Jakarta never pays attention to Papuan people, says DPRP member

JUBI, 31 March 2011—Ever since Papua was incorporated  into the Indonesian Republic, the central government has never shown any goodwill. Whenever the Papuan people  scream about something or other, they remain silent [diam seribu bahasa] but go ahead and do something that is quite at variance with what the Papuan people want.

 

Yance Kayame, a member of the DPRP, the Papuan provincial legislative council, said that a host of problems confronting the Papuan people need to be properly resolved  and government policies from the era of Special Autonomy – OTSUS – should be implemented to the full. ‘But now that OTSUS is regarded as having been a failure, Jakarta must listen carefully to
the many complaints and wishes of the Papuan people.’

Although he still persists in struggling for the aspirations of the Papuan people, Yance acknowledges that Jakarta has never listened to the voice of the Papuan people.’Since former times, I have been a DPRP member who has constantly challenged Jakarta. But even though we are regarded as nobodies, we must continue to fight for the aspirations of the people.’

Yance said he hoped that the Jakarta-Papua dialogue, now being promoted by the Papuan Peace Network  will elicit a response from the government so that we can discuss together  all the problems that have been faced by Papuans until now. ‘Dialogue is necessary and Jakarta need not be allergic to it.We need to discuss everything calmly so as to find a way out.’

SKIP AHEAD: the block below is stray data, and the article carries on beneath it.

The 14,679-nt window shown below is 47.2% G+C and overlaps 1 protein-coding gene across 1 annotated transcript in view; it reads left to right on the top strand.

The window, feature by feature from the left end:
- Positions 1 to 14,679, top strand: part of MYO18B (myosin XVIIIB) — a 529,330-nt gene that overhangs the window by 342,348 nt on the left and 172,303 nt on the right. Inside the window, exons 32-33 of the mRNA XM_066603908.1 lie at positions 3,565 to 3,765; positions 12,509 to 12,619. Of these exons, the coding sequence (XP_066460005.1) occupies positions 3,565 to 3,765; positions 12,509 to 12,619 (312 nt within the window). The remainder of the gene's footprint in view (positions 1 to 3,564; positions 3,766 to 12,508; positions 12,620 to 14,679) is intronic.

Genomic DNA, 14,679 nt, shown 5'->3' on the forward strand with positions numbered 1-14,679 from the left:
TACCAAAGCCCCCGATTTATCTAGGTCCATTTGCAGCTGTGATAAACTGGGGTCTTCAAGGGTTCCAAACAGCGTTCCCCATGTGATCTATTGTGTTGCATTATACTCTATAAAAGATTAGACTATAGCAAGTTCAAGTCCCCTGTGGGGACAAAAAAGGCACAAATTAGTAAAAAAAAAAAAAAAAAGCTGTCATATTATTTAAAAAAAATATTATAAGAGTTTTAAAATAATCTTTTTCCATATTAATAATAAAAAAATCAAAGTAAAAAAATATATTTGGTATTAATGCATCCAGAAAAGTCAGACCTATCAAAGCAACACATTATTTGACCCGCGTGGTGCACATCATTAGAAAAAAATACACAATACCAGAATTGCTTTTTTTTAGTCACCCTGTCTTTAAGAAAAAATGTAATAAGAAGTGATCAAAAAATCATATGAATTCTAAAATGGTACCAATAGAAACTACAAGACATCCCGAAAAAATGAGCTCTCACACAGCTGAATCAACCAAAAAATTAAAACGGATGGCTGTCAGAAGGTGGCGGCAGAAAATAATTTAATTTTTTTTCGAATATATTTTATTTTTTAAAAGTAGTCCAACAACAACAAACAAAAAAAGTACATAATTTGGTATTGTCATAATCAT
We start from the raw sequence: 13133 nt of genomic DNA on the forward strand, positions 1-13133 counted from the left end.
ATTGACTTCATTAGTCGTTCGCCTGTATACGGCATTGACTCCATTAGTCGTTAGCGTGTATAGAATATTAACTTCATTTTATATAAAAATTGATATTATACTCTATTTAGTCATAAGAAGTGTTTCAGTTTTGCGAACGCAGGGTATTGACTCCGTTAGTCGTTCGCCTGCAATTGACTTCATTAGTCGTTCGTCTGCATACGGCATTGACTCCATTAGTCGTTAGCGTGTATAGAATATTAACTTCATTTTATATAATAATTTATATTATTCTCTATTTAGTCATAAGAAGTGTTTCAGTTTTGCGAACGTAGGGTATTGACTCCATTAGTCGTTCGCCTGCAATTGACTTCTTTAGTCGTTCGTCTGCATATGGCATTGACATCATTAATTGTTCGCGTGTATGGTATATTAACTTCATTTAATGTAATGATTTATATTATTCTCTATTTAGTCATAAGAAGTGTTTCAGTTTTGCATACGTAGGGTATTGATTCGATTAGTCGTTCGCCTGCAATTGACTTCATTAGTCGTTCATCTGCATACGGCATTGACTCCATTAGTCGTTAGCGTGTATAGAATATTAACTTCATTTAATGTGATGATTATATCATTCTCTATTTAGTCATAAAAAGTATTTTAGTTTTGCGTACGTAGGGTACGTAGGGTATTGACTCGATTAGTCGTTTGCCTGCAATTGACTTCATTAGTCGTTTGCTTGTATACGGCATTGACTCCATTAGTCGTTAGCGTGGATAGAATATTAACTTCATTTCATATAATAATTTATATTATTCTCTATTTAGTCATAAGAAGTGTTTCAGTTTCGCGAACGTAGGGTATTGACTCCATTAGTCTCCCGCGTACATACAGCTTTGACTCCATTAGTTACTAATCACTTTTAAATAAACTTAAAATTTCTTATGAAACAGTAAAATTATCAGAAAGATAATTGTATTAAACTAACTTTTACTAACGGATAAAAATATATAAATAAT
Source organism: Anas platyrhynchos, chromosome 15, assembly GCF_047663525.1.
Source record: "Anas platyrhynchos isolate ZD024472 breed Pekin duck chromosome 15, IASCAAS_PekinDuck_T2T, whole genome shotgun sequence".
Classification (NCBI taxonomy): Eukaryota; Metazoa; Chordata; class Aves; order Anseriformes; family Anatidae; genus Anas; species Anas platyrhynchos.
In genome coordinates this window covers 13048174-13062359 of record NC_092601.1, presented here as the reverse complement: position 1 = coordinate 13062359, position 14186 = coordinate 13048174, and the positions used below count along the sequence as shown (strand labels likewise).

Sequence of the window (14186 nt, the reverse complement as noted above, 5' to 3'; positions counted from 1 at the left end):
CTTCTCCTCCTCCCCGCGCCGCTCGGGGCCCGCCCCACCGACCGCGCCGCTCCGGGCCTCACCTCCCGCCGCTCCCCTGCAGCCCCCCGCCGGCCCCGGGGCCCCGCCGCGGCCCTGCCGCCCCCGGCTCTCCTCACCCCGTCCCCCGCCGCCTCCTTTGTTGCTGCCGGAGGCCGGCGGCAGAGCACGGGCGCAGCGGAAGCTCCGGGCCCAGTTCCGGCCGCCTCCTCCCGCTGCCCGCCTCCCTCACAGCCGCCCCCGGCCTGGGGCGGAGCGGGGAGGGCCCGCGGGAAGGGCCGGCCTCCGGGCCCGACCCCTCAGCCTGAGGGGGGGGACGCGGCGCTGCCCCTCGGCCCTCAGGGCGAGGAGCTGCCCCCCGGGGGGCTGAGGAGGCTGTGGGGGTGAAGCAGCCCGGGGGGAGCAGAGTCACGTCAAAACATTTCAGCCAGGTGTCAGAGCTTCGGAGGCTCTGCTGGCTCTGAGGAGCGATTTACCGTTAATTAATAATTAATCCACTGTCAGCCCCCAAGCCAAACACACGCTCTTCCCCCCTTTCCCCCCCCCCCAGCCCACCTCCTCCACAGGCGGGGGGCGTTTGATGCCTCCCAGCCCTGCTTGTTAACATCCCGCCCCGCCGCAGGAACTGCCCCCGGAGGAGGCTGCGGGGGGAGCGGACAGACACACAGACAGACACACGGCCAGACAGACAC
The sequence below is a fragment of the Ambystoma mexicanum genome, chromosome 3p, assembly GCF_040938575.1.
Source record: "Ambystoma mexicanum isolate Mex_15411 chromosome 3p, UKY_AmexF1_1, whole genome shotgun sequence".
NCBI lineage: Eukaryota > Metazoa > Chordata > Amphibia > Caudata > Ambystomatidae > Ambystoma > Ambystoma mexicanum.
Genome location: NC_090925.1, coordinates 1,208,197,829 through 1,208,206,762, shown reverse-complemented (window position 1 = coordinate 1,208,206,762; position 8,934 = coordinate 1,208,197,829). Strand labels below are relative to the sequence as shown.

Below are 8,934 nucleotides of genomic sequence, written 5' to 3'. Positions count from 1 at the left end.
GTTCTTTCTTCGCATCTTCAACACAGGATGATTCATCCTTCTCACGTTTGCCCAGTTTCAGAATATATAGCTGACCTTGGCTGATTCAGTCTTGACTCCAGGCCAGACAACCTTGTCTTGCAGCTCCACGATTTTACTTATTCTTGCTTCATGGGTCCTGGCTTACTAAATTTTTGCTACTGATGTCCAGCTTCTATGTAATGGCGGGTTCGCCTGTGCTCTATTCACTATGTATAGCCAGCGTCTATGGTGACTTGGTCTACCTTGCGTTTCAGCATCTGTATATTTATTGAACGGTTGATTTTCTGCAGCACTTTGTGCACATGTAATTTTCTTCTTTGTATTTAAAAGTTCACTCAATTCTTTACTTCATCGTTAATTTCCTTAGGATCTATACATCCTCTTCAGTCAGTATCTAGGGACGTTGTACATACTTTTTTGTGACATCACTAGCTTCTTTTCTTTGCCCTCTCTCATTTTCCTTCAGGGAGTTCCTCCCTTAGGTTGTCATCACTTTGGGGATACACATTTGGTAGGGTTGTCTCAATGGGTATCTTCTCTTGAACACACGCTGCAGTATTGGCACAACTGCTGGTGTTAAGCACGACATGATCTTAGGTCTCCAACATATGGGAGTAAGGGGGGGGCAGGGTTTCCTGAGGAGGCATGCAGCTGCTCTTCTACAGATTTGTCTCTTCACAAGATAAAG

If there is no dialogue, he fears that all the claims about whether or not OTSUS has been a failure will rumble on. There will be no end to the dispute which can result in endless wrangling. ‘This is not what we want because it can certainly have an impact on development activities, on governance and many other things, with ordinary people feeling the consequences.’

He said that the government approach until now has been quite wrong, with the result that basic problems have not be solved. Jakarta must listen to the voice of the Papuan  people  so as to safeguard the integrity of the state and the continued existence of the special autonomy law 21/2001.

‘Papua has now gone global. Several countries around the world are  watching, and taking stock of the dynamics. This means that Jakarta must act wisely with regard to Papua, if they want to avoid being watched all the time,’ said Yance.*

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